Republican Rep. Steve Pearce sat down with the Daily Lobo Saturday to discuss his run for governor in 2018, as well as the many issues currently facing New Mexico and the country. Discussion topics included the Lottery Scholarship, the GOP tax bill and the status of public lands in New Mexico. He visited the University of New Mexico Saturday to speak to UNM College Republicans.


Q: What brings you to Albuquerque today?

A: Just as always, the campaign. We’ve got a little bit of congressional work to do. Every weekend I come home, or pretty close.



Q: How do you plan on getting the vote in Albuquerque, specifically students at the University of New Mexico?

A: Everybody has pretty common desires. We just have to demonstrate that I know the issues, and that (I) can do something about it. So the idea of what we need to do is economic…We can’t keep exporting our young people to other states.

Q: Recently, under Gov. Martinez, Lottery Scholarship funding has gone down. As governor, would you look to increase Lottery Scholarship funding so that more students in New Mexico can afford to go to college?

A: Whatever we can do to keep people in (higher education), that’s the pathway to success...We’re going to make it possible for everyone to go to college.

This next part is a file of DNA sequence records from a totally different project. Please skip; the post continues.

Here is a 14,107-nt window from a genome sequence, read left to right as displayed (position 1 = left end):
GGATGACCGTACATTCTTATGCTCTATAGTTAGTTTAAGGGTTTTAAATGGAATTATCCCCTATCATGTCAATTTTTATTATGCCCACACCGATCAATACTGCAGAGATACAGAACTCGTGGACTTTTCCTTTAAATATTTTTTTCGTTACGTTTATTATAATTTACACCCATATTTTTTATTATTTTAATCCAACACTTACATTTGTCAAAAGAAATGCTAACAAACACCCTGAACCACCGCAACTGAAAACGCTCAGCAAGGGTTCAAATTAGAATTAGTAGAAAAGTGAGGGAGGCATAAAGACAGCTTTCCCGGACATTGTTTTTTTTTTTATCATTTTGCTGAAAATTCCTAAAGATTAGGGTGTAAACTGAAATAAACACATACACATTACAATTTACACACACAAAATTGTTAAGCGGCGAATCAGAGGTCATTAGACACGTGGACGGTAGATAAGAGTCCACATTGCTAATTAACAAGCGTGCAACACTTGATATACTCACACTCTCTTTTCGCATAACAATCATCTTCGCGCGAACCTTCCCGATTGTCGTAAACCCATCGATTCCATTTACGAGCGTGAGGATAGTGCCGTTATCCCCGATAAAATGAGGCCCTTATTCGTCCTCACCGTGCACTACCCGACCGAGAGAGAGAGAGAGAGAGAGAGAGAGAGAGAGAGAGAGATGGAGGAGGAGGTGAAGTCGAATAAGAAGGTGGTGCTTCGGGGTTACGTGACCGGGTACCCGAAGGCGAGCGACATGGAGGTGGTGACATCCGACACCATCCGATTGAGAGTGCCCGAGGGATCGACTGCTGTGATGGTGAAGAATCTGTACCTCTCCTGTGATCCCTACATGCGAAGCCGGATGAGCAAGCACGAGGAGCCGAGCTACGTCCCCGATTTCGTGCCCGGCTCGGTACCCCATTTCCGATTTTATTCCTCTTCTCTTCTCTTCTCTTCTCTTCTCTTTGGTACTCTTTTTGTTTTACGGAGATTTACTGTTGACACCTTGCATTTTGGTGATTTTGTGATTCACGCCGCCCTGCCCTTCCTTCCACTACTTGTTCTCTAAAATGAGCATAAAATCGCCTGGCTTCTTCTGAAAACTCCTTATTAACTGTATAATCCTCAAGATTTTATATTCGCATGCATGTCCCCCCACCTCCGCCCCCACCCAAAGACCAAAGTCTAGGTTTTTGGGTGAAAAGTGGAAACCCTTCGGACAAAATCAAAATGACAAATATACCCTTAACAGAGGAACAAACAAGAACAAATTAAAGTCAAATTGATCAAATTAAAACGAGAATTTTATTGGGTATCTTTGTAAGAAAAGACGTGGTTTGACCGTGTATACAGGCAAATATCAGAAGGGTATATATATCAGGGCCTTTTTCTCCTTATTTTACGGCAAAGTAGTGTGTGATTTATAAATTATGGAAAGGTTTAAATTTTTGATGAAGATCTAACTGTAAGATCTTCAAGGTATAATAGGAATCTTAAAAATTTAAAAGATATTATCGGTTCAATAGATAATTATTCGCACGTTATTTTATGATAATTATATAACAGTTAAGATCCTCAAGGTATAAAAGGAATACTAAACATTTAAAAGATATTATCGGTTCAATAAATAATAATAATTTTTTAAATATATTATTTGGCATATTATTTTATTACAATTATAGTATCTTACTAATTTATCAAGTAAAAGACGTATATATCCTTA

Q: A couple of days ago, there was a tragic shooting in Aztec, New Mexico that resulted in two people being killed. As governor, what specific pieces of legislation would you support to make sure things like this do not happen in our state ever again?

A: The question is whether or not we think gun control legislation would be pushed or (if) it should be something else. I’m in the camp of other things. I believe we really (have) to address the mental issues that we’re facing. This young man surfaced to the FBI, and they let him go...Almost all across the spectrum we’ve had indicators, and we’re not doing anything. Myself, I don’t think gun control legislation works. Chicago (has) some of the strictest gun control legislation in the country, and they’ve got the highest murder rate, probably, in the world. Let’s take a look at what we can do to really affect the problem, not just say we’re going to do a lot of things that don’t show much effect.

Q: You did mention that the FBI knew (the shooter) and did nothing about it. Are you in favor of background checks in that case?

A: I think we’ve got plenty of information available right now. I think let’s just use what we have. I don’t think we need more laws. I just think we need to enforce the laws we’ve got, and dig a little deeper into the problems that do surface.

Q: 2017 was the deadliest year on record for transgender people in America. As governor, what would you do the protect this community?

A: Just make sure that violence against any community is just not tolerated, (we are) just not willing to tolerate it.

Q: New Mexico colleges have faced many budget cuts. What would you do as governor to improve college funding and the state of our education system?